Oklahoma prison inmates to begin receiving computer tablets – WSVN 7News | Miami News, Weather, Sports
OKLAHOMA CITY (AP) – Inmates at an Oklahoma prison were given specialty computer tablets this week as part of a law enforcement agency plan to make safe tablets available to all inmates in state prisons.
Specially developed by prison communications company Securus Technologies, the devices will include free content such as prison guidelines, access to a law library, some books, and teaching and self-help materials. Inmates can also pay to receive music, movies, games, and television programming, and to send and receive messages, including video messages, to and from their families. The tablets do not have unrestricted access to the Internet.
Typically, detainees wishing to receive schooling or vocational training need to be escorted to a classroom or program location. But inmates can now get those services right on the tablet, said Mike Carpenter, director of technical services and operations at DOC.
“The training and programming is huge for us,” said Carpenter.
On Tuesday, North Fork Correctional Center inmate Byron Robinson, who has been incarcerated since 2005 – the same year that YouTube was founded – said the tablet was completely new to him.
“To date, I’ve never touched any of these things,” said Robinson. “It’s really amazing how much this thing can do.”
Similar programs that allow inmates to access secure tablets have been rolled out in other states, including Arizona, Connecticut, and Utah, but Oklahoma is one of the first in the country to combine the company’s latest tablet and operating system.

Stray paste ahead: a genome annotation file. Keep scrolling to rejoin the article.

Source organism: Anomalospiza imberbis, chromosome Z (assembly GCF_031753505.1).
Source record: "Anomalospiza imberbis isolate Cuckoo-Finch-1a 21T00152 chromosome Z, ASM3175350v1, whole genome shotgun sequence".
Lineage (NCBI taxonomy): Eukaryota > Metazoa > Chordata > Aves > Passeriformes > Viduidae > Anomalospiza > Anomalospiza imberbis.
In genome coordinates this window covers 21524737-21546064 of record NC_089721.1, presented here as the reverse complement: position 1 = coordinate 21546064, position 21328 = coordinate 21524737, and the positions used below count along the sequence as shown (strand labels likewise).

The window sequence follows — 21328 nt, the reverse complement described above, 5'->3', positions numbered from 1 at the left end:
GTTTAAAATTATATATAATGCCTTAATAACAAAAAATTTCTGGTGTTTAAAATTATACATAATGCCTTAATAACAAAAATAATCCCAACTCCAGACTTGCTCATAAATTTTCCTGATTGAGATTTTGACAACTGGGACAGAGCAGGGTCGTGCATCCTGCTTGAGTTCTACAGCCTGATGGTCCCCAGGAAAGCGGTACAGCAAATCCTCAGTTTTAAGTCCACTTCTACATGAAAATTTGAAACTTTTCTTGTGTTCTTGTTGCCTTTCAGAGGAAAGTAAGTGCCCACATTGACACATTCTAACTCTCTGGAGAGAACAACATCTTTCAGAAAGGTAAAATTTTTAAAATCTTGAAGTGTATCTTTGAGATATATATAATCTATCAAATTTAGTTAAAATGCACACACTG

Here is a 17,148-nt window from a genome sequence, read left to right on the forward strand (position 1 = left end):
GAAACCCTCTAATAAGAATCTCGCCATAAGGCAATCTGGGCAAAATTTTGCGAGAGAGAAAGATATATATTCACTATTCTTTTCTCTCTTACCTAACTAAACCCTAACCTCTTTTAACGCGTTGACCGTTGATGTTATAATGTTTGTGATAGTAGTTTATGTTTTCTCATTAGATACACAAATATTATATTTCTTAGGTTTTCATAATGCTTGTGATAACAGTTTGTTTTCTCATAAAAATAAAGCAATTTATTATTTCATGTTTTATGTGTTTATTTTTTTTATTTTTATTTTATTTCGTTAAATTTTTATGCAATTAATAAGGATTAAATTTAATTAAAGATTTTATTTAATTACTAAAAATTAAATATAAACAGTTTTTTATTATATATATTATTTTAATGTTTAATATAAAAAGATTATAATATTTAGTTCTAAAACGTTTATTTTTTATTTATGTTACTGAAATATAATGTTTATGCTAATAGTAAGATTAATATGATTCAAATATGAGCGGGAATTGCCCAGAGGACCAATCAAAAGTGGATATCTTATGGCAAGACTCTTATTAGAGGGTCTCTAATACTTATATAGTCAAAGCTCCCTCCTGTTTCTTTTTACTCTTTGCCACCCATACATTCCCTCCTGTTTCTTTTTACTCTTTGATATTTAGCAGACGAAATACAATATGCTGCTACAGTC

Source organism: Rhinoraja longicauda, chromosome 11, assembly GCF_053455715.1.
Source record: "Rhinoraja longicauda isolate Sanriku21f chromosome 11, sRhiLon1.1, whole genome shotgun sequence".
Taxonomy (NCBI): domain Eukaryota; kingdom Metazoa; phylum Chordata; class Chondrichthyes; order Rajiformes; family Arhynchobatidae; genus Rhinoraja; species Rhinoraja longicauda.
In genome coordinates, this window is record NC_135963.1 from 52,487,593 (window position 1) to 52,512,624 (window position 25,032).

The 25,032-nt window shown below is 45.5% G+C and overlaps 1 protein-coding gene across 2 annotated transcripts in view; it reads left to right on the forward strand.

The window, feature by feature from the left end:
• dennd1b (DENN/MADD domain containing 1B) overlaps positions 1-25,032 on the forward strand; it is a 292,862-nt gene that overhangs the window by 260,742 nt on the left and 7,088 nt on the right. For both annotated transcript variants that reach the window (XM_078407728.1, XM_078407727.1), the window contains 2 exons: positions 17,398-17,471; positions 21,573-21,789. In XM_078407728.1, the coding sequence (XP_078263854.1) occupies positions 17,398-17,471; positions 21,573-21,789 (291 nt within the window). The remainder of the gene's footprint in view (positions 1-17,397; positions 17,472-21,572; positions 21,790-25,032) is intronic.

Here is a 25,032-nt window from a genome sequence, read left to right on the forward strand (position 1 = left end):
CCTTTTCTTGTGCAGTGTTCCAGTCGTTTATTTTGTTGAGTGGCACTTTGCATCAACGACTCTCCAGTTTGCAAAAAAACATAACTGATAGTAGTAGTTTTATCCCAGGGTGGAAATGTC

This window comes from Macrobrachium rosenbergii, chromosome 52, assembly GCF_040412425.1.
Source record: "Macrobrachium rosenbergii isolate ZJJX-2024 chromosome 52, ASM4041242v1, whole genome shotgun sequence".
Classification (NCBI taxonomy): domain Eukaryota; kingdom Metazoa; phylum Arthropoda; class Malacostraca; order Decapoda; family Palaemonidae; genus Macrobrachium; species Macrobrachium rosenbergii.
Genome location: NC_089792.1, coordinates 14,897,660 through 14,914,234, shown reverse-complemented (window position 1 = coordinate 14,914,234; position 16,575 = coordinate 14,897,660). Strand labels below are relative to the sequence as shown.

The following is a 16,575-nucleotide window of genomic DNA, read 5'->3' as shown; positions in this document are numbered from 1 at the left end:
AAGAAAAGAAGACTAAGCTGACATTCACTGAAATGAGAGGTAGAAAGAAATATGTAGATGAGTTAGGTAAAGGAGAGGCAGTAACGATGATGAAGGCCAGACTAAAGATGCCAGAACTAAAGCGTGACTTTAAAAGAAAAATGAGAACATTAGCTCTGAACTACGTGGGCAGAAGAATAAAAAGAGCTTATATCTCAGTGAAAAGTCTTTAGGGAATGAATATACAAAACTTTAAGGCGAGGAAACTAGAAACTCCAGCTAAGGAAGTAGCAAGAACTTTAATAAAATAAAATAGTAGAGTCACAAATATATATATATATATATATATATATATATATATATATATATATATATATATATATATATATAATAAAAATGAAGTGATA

In Pinal County, Arizona, officials began distributing pills to inmates in the state’s third largest prison in 2019, said Matt Hedrick, deputy director of the detention center.
“It was phenomenal,” said Hedrick.
Hedrick said the prison not only helps calm inmates, it also scans incoming letters and photos onto an inmate’s tablet, reducing the chance of contraband getting into the facility and giving inmates access to more personal photos .
“There used to be rules about how many photos you could have in your cell, how many magazines,” he said. “That won’t happen now. You can have as many as you want. “
There are some drawbacks to providing tablets to inmates. According to a report by the Prison Policy Initiative from 2019, the “free” tablets often charge users for services that are above the market price. Oklahoma’s contract with the company provides a 25 cents fee for email and 75 cents for outbound video messages. Music can cost up to $ 1.99 per song or $ 14.99 per album, while the cost of a television episode can range from $ 1.70 to $ 2.28.
About 21,000 inmates are currently detained by the state, making the plan potentially very lucrative for Securus.
The Department of Corrections also benefits financially from the agreement, receiving $ 3.5 million annually from the communications company for the first five years of the contract and $ 3.75 million for the next five years.
“Our most recent analysis of these contracts suggests that they actually put the interests of the detainees last, prioritizing cost savings and the vendor’s bottom line,” the report said.
Sierra Kiplinger, who was released from prison in April, said that while inmates were excited about the new technology, they expressed concern about how much inmates would have to pay to use the services.
“The phone calls for Securus are ridiculously high, so I assume that these will be even higher when the calls are high,” she said.
State Representative Justin Humphrey, chairman of the House Criminal Justice and Corrections Committee, said while he supports the program, he believes public perception could be an issue.
“I don’t think the public will like it when they see us giving pills to all of these inmates and they say, ‘My kid can’t get a tablet at school,’ said Humphrey.
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